Trade bodies are united in calling for a cut on beer duty, while the Scotch Whisky Association has called for a cut to excise duty.

The organisation has claimed that a reduction of the tax burden on whisky, which sees £3 in every £4 spent on the average-priced bottle of Scotch Whisky go directly to HM Treasury in taxes, would drive government revenues and boost the hospitality industry.

Meanwhile, in a joint letter to the Chancellor, UK Hospitality, the British Beer and Pub Association and the British Institute of Innkeeping have told Mr Sunak nearly two-thirds do not have enough cash to survive until the end of May, that businesses have been spending, on average, £10,000 per month to remain closed and that trading restrictions will leave many unable to break even until restrictions are lifted.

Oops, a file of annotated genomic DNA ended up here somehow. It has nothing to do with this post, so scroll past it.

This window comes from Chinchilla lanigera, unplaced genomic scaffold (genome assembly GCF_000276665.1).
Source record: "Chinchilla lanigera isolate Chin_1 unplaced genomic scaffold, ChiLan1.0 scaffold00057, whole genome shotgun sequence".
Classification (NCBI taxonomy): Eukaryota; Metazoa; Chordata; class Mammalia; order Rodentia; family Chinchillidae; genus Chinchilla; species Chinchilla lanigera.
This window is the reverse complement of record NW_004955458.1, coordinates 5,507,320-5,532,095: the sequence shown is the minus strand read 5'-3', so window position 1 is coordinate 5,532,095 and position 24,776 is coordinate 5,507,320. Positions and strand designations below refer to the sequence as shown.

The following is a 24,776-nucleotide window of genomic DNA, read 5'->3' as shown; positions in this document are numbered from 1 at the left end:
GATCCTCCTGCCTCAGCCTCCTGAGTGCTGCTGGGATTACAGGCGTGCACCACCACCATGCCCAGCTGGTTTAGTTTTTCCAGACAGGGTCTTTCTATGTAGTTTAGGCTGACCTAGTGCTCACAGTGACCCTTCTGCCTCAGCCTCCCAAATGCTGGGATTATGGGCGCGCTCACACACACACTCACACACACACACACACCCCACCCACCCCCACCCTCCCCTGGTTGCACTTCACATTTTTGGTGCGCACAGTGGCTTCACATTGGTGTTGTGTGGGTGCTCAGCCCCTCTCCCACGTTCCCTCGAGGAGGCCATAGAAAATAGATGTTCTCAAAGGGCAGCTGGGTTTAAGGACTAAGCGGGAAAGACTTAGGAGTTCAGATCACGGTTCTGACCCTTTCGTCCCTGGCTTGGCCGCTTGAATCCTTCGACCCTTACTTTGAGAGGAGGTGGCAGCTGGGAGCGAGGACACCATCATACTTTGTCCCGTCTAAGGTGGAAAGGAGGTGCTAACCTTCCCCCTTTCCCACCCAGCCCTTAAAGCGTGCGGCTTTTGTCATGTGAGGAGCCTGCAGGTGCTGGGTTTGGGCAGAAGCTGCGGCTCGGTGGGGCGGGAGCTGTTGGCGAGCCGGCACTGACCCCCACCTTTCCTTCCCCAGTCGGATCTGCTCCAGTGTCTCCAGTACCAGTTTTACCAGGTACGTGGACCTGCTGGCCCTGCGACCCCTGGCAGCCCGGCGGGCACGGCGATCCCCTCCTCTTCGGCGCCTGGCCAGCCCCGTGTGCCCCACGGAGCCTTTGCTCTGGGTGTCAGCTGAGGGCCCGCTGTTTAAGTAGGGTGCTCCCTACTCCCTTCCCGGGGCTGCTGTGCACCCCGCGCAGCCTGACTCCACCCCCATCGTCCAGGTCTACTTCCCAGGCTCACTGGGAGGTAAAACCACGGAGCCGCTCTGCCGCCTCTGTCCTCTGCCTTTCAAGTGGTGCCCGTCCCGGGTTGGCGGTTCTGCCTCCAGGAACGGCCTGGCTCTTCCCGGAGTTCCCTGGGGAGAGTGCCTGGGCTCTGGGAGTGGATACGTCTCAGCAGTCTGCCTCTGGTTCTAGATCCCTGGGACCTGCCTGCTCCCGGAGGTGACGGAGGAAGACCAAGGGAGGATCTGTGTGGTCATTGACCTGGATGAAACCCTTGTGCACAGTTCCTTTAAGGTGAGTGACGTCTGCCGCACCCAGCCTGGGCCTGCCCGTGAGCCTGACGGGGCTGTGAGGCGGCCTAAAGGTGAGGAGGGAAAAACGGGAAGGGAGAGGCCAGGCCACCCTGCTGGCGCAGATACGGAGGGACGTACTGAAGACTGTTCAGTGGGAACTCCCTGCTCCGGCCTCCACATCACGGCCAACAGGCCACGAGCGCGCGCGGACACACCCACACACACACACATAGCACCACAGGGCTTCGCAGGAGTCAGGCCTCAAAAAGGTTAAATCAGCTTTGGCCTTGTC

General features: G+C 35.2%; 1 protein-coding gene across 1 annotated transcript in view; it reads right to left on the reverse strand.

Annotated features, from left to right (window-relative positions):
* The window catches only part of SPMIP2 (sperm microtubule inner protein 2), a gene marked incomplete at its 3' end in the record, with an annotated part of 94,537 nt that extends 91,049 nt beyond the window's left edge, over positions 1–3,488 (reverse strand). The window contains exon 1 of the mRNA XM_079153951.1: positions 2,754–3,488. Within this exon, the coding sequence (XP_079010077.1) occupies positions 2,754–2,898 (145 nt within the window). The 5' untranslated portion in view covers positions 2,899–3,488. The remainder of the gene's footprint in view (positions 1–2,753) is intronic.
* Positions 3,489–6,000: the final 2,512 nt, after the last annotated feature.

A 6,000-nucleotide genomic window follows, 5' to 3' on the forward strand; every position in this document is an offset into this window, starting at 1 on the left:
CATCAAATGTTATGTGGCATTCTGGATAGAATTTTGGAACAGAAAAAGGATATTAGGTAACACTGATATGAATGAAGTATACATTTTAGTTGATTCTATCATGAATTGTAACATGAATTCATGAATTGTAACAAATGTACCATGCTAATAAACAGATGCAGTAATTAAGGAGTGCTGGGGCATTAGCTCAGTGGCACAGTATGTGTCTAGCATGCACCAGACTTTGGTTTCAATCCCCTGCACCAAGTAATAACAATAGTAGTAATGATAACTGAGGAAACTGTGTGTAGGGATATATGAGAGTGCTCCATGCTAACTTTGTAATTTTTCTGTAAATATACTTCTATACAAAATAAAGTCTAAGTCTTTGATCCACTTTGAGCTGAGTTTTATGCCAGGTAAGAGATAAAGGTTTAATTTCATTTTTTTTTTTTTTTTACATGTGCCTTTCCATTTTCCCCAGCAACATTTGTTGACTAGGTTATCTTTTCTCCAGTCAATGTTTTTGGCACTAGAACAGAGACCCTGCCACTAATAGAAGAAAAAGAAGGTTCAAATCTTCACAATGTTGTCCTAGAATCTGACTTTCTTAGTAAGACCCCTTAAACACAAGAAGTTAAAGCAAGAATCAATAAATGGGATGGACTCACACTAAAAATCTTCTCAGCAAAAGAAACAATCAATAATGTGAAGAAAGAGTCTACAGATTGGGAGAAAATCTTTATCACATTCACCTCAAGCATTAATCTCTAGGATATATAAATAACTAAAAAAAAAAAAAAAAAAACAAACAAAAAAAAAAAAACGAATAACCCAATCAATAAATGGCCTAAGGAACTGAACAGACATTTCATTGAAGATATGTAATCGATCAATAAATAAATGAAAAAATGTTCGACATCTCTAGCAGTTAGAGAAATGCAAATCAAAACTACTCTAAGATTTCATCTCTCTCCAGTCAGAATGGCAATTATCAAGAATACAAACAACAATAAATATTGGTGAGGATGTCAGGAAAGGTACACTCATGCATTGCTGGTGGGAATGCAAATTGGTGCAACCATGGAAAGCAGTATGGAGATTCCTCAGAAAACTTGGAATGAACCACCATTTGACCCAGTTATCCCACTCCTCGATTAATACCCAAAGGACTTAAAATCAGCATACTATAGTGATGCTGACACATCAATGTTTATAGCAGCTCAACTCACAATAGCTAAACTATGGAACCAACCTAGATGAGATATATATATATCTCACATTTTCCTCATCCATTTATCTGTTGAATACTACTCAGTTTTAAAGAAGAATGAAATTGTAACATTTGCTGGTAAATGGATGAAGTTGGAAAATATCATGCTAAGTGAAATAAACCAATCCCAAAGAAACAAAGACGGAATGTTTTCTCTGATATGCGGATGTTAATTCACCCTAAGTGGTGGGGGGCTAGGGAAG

Universal Credit was given an extension to the £20-a-week boost by the Chancellor last month.

However, that is set to run out in April. Pressure from across the political spectrum means it is likely this increase will continue, benefiting those who claim the benefit across the UK.

For Scots looking to get onto the property ladder, expectations Mr Sunak will launch a new scheme that will make it easier to get a 95 per cent mortgage will be welcome news.

Common before the financial crash of the late 2000s, mortgages worth up to 95 per cent of the value of a home allowed people to buy their first homes without having to save too big a deposit, although the practice disappeared following the crash, with many banks requiring much larger deposits to buy a home.

Mr Sunak is also expected to extend the current stamp duty holiday south of the border.

However, the Scottish equivalent – a reduction on the Land and Buildings Transaction Tax (LBTT) brought in last year – is to run out at the end of this month.

Holyrood finance minister Kate Forbes has said the raising of the nil LBTT threshold from £145,000 to £250,000, which was introduced last July, would not be extended.

Trailed by the Treasury with some fanfare, green industries in the north-east of Scotland are set to benefit from the Budget.